Sight screen on the cricket pitch

Sight of village cricket pitch. Image by Tony Grant

As I approached the Great House I passed Chawton Village Junior School on my right. Put in mind that this was midweek, a Wednesday, and the time was 12.30. The school was in the middle of its lunch break and a whole mass of children were playing in the playground on climbing frames and ladders. They were yelling and whooping and having the time of their lives. I always feel heart warmed at the sound of children. I have spent my whole working life as a teacher teaching them after all. So really there are three things.

Chawton has a great pub, The Greyfriars, it has a wonderful vibrant school and the village a cricket team. A new heart has been created perhaps? Yes, not all is lost.

junction

Jane Austen’s Chawton Cottage is straight ahead. To the right is Cassandra’s Cup, a tea house attached to The Greyfriar pub.

Chawton Cottage, a former steward’s cottage, was previously home to local farmers. Between 1781 and 1787, the house was briefly a public house called The New Inn. This pub was the site of two murders. After the second murder, the house was let by Edward Austen Knight to a Bailiff Bridger Seward. (Wikipedia)

Edward then allowed his mother and sisters to move permanently into the residence. Jane lived there with her mother and sister, Cassandra, and long time family friend Martha Lloyd, from 1809 until May 1817, when she moved to Winchester to be near her physician before her death in June of that year. (Wikipedia

Through the window

View of Jane Austen’s writing desk from the cottage window. Image Tony Grant

Later in the 18th century, Jane Austen’s brother Edward Austen Knight (who had been adopted by the Knights) succeeded, and in 1809 was able to move his mother and sisters to a cottage in the village. Jane would spend among the most contented, productive years of her life here.

 

trees

A glimpse of the cottage’s garden.

“I remember the garden well,” writes Miss Lefroy [a grand-daughter of the Rev. James Austen]. “A very high thick hedge divided it from the (Winchester) road, and road it was a pleasant shrubbery walk, with a rough bench or two where no doubt Mrs. Austen and Cassandra and Jane spent many a summer afternoon.”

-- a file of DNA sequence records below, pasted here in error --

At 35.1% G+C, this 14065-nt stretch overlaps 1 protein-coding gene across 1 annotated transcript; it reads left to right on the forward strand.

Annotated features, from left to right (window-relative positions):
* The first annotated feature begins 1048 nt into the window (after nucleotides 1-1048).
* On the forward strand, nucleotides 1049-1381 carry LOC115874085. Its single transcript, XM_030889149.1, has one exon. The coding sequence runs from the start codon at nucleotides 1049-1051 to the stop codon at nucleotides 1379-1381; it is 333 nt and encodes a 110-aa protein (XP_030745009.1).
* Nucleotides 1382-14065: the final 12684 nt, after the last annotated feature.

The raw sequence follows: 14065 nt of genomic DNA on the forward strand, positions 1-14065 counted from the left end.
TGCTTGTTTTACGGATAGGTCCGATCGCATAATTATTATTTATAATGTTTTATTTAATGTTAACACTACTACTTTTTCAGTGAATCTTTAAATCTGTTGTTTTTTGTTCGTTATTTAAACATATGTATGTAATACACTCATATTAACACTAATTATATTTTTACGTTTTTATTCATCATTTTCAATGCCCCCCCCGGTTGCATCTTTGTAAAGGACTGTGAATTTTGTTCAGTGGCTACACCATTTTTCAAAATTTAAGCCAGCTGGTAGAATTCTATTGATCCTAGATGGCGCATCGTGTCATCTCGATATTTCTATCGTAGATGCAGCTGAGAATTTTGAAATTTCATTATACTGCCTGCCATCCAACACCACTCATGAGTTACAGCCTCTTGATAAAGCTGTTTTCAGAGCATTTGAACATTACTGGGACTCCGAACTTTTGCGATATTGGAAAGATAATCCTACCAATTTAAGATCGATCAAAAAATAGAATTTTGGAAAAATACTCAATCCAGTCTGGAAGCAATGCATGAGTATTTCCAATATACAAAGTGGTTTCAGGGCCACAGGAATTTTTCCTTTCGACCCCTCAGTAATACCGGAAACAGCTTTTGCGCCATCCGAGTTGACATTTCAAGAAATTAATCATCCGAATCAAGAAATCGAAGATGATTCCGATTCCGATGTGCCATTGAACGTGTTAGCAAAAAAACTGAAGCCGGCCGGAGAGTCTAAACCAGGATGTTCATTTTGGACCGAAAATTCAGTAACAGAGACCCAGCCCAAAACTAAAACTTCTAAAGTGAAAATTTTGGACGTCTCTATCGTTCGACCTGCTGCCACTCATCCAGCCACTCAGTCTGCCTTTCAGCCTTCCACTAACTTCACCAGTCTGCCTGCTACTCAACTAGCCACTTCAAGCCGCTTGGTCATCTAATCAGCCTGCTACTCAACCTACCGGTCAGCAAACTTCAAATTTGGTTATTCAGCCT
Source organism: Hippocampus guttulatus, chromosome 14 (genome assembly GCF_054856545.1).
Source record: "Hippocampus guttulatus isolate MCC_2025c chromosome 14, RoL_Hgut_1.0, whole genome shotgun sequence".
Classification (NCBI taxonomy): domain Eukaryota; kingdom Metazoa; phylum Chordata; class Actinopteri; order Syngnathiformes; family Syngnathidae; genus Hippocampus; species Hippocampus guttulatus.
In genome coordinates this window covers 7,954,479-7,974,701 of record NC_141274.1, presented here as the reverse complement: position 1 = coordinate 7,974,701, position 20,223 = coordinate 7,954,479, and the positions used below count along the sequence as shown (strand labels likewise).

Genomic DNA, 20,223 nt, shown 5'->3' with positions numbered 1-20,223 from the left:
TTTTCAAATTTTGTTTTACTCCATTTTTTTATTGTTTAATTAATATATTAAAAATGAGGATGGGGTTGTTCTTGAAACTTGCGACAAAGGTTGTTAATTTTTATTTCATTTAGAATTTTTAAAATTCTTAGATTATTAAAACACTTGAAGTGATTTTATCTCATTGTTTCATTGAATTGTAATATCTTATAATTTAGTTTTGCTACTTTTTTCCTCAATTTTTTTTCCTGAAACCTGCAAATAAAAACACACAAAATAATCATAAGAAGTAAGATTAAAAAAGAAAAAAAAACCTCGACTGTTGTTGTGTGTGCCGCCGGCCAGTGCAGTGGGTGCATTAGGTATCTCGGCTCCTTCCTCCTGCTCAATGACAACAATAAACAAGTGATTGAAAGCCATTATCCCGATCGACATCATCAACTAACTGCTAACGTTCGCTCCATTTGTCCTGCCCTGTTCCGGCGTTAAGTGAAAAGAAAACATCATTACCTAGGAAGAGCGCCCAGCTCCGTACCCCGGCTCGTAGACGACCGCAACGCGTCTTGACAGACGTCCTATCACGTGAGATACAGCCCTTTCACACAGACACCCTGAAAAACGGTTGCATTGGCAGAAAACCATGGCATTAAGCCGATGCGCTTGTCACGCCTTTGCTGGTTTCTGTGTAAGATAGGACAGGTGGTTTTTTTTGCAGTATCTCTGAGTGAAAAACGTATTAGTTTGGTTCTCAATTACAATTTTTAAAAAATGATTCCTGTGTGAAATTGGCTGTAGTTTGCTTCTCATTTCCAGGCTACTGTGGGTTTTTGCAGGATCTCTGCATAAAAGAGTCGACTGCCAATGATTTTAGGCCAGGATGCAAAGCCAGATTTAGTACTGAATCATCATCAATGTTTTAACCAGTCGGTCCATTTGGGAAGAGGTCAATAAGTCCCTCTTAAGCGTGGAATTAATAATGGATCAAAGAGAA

Miss Lefroy recalls her mother’s happy memories with her Aunt Jane, Aunt Cassandra, and grandmother in Chawton.

“As may be supposed a great deal of intercourse was kept up between Steventon and Chawton. Our grandfather was a most attentive son, and one of the pleasures of my mother’s youth was sometimes riding with him to see her grandmother and aunts through the pretty cross roads and rough lanes, inaccessible to wheels, which lay between the two places . . . In her Aunt Jane, who was the object of her most enthusiastic admiration, she found a sympathy and a companionship which was the delight of her girlhood, and of which she always retained the most grateful remembrance . . . But I will copy my mother’s own account.

‘”The two years before my marriage and the three afterwards, during which we lived near Chawton, were the years in which my great intimacy with her was formed; when the original seventeen years between us seemed reduced to seven or none at all. It was my amusement during part of a summer visit to the cottage to procure novels from the circulating library at Alton, and after running them over to narrate and turn into ridicule their stories to Aunt Jane, much to her amusement, as she sat over some needlework which was nearly always for the poor. We both enjoyed the fun, as did Aunt Cassandra in her quiet way though, as one piece of nonsense led to another, she would exclaim at our folly, and beg us not to make her laugh so much.'” – Constance Hill, Jane Austen: her homes & her friends, 1902.

view from chawton cottage

View from Chawton Cottage in the early 19th century painted by Ellen Hill

 

The village of Chawton lies in a specially beautiful part of Hampshire, about five miles from Gilbert White’s own Selborne, and, like it, famed for its hop fields and its graceful ‘hangers.'”